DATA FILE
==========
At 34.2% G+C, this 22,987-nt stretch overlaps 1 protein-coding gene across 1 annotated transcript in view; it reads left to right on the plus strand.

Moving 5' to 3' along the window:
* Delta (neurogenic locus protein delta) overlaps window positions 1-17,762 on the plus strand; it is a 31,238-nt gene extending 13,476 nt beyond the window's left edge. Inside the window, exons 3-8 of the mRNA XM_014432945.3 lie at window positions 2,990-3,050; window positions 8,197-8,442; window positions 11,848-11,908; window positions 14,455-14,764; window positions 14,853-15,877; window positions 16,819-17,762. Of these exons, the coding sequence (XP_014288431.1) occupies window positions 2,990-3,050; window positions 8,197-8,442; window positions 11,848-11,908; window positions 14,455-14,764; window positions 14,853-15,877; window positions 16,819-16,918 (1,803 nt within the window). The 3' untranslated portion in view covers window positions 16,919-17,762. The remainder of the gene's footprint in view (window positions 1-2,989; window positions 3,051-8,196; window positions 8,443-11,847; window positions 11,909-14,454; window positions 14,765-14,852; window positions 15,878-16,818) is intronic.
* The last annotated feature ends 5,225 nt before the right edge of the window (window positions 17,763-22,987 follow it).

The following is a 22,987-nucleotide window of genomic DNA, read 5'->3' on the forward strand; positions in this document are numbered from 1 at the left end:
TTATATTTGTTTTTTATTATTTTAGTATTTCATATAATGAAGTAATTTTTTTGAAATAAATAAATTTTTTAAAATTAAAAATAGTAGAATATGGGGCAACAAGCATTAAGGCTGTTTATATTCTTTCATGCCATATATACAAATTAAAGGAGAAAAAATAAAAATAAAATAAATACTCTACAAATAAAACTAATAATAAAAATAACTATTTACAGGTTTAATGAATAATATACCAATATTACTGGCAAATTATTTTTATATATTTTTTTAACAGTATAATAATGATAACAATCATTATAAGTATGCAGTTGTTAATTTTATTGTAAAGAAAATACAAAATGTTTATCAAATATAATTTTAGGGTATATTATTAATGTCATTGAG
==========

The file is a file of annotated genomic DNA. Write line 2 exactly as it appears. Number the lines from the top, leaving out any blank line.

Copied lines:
Moving 5' to 3' along the window: